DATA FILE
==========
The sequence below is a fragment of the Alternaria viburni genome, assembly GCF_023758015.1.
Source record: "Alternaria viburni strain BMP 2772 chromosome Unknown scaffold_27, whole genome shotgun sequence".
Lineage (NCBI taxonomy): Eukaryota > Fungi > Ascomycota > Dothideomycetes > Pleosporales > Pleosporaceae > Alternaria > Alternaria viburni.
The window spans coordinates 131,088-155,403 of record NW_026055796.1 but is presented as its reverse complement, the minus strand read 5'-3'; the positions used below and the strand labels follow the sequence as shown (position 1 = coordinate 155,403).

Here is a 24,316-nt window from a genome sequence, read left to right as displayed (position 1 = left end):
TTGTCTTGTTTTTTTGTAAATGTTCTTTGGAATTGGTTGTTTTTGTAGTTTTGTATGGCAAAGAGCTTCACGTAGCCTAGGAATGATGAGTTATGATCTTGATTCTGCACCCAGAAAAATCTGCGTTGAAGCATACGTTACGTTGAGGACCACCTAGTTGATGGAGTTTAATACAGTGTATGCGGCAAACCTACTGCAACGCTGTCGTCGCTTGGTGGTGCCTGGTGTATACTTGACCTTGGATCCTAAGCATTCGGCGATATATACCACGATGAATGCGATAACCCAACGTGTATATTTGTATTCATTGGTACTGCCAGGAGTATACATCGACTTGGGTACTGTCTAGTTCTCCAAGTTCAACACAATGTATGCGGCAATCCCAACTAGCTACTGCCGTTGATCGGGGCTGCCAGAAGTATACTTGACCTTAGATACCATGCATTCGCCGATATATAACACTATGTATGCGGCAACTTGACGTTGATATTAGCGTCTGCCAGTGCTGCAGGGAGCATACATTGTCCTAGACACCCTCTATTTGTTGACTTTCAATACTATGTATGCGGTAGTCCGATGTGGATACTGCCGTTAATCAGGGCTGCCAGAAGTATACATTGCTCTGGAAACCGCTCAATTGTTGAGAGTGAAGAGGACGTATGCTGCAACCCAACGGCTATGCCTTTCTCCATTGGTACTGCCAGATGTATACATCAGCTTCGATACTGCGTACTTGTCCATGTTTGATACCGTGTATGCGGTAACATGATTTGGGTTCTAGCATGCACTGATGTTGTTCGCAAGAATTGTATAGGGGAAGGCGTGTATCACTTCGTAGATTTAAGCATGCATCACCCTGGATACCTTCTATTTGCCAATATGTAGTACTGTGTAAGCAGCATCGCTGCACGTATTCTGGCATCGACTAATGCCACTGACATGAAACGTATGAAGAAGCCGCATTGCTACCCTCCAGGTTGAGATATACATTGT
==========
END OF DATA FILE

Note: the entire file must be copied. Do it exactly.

The sequence below is a fragment of the Alternaria viburni genome, assembly GCF_023758015.1.
Source record: "Alternaria viburni strain BMP 2772 chromosome Unknown scaffold_27, whole genome shotgun sequence".
Lineage (NCBI taxonomy): Eukaryota > Fungi > Ascomycota > Dothideomycetes > Pleosporales > Pleosporaceae > Alternaria > Alternaria viburni.
The window spans coordinates 131,088-155,403 of record NW_026055796.1 but is presented as its reverse complement, the minus strand read 5'-3'; the positions used below and the strand labels follow the sequence as shown (position 1 = coordinate 155,403).

Here is a 24,316-nt window from a genome sequence, read left to right as displayed (position 1 = left end):
TTGTCTTGTTTTTTTGTAAATGTTCTTTGGAATTGGTTGTTTTTGTAGTTTTGTATGGCAAAGAGCTTCACGTAGCCTAGGAATGATGAGTTATGATCTTGATTCTGCACCCAGAAAAATCTGCGTTGAAGCATACGTTACGTTGAGGACCACCTAGTTGATGGAGTTTAATACAGTGTATGCGGCAAACCTACTGCAACGCTGTCGTCGCTTGGTGGTGCCTGGTGTATACTTGACCTTGGATCCTAAGCATTCGGCGATATATACCACGATGAATGCGATAACCCAACGTGTATATTTGTATTCATTGGTACTGCCAGGAGTATACATCGACTTGGGTACTGTCTAGTTCTCCAAGTTCAACACAATGTATGCGGCAATCCCAACTAGCTACTGCCGTTGATCGGGGCTGCCAGAAGTATACTTGACCTTAGATACCATGCATTCGCCGATATATAACACTATGTATGCGGCAACTTGACGTTGATATTAGCGTCTGCCAGTGCTGCAGGGAGCATACATTGTCCTAGACACCCTCTATTTGTTGACTTTCAATACTATGTATGCGGTAGTCCGATGTGGATACTGCCGTTAATCAGGGCTGCCAGAAGTATACATTGCTCTGGAAACCGCTCAATTGTTGAGAGTGAAGAGGACGTATGCTGCAACCCAACGGCTATGCCTTTCTCCATTGGTACTGCCAGATGTATACATCAGCTTCGATACTGCGTACTTGTCCATGTTTGATACCGTGTATGCGGTAACATGATTTGGGTTCTAGCATGCACTGATGTTGTTCGCAAGAATTGTATAGGGGAAGGCGTGTATCACTTCGTAGATTTAAGCATGCATCACCCTGGATACCTTCTATTTGCCAATATGTAGTACTGTGTAAGCAGCATCGCTGCACGTATTCTGGCATCGACTAATGCCACTGACATGAAACGTATGAAGAAGCCGCATTGCTACCCTCCAGGTTGAGATATACATTGT